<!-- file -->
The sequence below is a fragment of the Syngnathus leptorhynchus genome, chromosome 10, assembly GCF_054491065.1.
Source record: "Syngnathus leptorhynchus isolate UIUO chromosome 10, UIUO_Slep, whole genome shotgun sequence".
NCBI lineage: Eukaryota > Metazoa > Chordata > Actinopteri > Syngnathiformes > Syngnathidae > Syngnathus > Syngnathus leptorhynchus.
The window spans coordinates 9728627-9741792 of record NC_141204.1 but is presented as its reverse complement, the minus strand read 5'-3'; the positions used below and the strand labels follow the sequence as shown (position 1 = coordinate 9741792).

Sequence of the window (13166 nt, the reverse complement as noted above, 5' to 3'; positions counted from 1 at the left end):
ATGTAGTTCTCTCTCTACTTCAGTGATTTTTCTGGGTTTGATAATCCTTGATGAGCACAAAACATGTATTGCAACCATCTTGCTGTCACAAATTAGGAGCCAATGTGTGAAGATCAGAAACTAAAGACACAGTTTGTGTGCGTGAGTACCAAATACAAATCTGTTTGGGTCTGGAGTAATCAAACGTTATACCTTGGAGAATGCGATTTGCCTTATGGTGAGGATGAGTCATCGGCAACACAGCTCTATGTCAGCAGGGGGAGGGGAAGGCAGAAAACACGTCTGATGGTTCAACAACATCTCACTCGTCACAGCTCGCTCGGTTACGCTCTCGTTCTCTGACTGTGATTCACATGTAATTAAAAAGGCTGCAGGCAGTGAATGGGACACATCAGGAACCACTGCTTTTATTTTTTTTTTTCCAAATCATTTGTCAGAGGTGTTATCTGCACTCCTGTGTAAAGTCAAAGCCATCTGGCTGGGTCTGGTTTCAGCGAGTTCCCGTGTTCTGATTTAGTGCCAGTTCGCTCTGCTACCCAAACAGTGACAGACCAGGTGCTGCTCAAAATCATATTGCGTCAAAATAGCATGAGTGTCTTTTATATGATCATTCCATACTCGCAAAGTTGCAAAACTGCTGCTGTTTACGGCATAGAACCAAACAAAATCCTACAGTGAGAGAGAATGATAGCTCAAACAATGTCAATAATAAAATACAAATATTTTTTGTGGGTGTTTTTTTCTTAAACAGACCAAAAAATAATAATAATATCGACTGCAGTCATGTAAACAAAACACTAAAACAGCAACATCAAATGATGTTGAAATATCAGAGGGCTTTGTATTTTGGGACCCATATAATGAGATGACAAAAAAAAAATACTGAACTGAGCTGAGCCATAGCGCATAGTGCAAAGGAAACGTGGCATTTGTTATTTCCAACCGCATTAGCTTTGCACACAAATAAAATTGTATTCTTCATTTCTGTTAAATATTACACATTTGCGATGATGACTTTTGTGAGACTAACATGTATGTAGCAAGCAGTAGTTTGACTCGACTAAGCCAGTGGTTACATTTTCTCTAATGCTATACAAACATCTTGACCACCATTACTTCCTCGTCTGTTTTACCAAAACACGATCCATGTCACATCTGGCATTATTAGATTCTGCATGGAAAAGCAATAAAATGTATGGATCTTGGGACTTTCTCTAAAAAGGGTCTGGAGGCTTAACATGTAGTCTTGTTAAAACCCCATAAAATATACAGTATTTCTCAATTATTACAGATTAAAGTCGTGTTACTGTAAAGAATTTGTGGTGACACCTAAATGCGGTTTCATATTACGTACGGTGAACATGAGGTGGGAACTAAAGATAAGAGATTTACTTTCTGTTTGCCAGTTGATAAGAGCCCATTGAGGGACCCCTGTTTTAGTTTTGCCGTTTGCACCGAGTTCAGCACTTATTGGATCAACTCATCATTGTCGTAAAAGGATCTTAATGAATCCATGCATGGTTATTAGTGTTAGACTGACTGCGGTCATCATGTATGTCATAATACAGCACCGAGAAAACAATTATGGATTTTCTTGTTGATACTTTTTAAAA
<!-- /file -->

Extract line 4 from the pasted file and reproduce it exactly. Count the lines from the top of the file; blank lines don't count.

The window spans coordinates 9728627-9741792 of record NC_141204.1 but is presented as its reverse complement, the minus strand read 5'-3'; the positions used below and the strand labels follow the sequence as shown (position 1 = coordinate 9741792).